The meaning of work, before and after the plague
In the previous episode of this series, we looked briefly at the bubonic plague which traveled the Roman Empire in the middle of the 6th Century CE. The “Plague of Justinian,” named for the emperor, killed at least 25 million people, or about 10% of the world’s population at the time — maybe up to twice that number…. Regardless of exact calculations, the bubonic plague of 541 to 549 was catastrophic. Most cities in the empire shrank, and many farming communities lost substantial population, with some entirely wiped out.
Last episode focused on what this meant in terms of property. This episode considers labor and leisure.
In his new book, The Plague Cycle, economist Charles Kenny, notes that a whole new economic system developed in the wake of the pandemic.
Justinian tried to freeze prices and wages, complaining that people had abandoned themselves to avarice, but the labor shortage gave farmworkers new leverage. The practice of using slaves on farms in Spain and Italy died out, replaced by the feudal system of serfs who owed loyalty and labor to a lord in return for land.
— Charles Kenny, The Plague Cycle, p.40-41
Here, Kenny cites a source full of fascinating details about shifts in the 6th Century.
The very concept of work also underwent a significant change at this time, even though attitudes do not change in the same way or, especially, at the same speed that law codes or battles or political fortunes do. In Roman culture there was a fundamental opposition between leisure (otium) and work (negotium). The first referred not to laziness or aimlessness but to an honorable and agreeable search for wisdom through intellectual or artistic pursuits; the second meant literally the negation of leisure (neatly captured in the English word busi-ness). Work could also be expressed by the word labor, which was considered to be painful and sad. One way of expressing the change that came about in the Latin West in the sixth century was the simultaneous rise of work to respectability and the descent of leisure to its connotation of aimless passing of time.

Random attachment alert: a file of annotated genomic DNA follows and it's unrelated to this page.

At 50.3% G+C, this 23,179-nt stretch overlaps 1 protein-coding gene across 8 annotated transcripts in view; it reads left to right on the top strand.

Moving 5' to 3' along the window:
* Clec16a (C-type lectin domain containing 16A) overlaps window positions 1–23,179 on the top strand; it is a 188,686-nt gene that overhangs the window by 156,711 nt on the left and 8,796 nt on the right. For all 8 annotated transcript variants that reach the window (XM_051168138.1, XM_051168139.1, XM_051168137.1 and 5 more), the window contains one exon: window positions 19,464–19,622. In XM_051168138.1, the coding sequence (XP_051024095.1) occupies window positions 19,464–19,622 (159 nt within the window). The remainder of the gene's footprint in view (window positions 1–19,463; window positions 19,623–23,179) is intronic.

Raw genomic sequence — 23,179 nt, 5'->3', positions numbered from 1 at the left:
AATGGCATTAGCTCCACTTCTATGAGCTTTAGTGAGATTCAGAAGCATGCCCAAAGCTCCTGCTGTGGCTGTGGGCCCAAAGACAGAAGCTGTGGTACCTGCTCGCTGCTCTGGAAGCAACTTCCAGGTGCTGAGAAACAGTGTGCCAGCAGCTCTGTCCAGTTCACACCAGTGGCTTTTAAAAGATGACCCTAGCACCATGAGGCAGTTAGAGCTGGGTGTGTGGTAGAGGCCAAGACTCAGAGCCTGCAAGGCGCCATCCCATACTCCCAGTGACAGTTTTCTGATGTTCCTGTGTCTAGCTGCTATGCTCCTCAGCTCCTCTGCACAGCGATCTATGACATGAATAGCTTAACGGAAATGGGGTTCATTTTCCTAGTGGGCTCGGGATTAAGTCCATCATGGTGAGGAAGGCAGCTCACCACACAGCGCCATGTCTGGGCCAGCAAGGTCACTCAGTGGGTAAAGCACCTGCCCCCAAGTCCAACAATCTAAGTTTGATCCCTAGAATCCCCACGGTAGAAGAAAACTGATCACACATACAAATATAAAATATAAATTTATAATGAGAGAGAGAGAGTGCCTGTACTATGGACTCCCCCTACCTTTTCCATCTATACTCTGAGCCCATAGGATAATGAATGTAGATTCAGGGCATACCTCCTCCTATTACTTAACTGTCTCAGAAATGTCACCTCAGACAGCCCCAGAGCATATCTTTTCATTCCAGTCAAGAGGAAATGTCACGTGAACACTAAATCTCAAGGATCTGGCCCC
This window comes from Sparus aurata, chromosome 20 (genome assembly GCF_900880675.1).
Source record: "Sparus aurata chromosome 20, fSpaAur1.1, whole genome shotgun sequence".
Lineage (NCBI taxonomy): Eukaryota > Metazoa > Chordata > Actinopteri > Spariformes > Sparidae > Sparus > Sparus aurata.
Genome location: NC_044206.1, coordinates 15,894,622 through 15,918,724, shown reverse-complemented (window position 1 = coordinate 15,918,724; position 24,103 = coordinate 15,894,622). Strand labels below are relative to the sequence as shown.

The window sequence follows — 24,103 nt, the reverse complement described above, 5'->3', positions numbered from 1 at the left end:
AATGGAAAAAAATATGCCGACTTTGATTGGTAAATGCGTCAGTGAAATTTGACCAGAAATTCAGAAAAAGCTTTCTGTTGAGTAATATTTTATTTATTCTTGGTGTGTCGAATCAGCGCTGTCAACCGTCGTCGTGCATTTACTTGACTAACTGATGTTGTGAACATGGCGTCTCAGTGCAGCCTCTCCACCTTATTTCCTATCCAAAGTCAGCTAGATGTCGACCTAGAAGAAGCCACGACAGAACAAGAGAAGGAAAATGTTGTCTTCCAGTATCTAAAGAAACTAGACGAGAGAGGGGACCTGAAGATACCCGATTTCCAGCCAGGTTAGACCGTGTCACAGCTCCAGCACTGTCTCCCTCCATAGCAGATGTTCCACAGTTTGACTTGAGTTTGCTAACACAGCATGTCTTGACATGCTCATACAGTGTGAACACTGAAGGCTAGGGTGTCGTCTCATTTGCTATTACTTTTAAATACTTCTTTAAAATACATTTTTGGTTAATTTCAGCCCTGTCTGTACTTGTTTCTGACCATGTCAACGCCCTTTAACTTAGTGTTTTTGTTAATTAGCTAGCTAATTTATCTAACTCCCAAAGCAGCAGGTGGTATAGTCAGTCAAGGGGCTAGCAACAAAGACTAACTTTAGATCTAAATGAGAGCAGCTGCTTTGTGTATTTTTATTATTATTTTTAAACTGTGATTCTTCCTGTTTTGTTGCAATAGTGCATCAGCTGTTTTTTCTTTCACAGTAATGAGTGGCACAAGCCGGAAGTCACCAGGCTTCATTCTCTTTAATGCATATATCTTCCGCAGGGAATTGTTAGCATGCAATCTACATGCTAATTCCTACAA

— Lester K. Little, “Life and Afterlife of the First Plague Pandemic”
With this analysis in mind, we can reflect on changes in how many of us spend our time now, whether working for wages or in other pursuits, and what that means for the value of labor and leisure, ideas of honorable and aimless.
Some official messages tell us on how honorable it is to stay home to “flatten the curve.” But financial and other resources to support that option have not necessarily followed.
Conversely, there’s been a lot of talk about the respectability of work deemed essential. But health-protecting and financial resources have not always followed that declaration.
And how are we valuing artistic and intellectual pursuits? Are these pursuits valued more highly as we seek new ways to connect across distancing? Or further devalued, as in the Roman Empire’s shortage of farm labor 1500 years ago?
I hope this brief dip into history will continue to fuel thoughts about the economics of pandemics in the past and today.
Pleases visit communitythrucovid.com for more on related topics.
Little, Lester K. “Life and Afterlife of the First Plague Pandemic” IN Little, ed. Plague and the End of Antiquity: The Pandemic of 541-750. Cambridge: Cambridge University Press, 2007. (also available thru Google Scholar).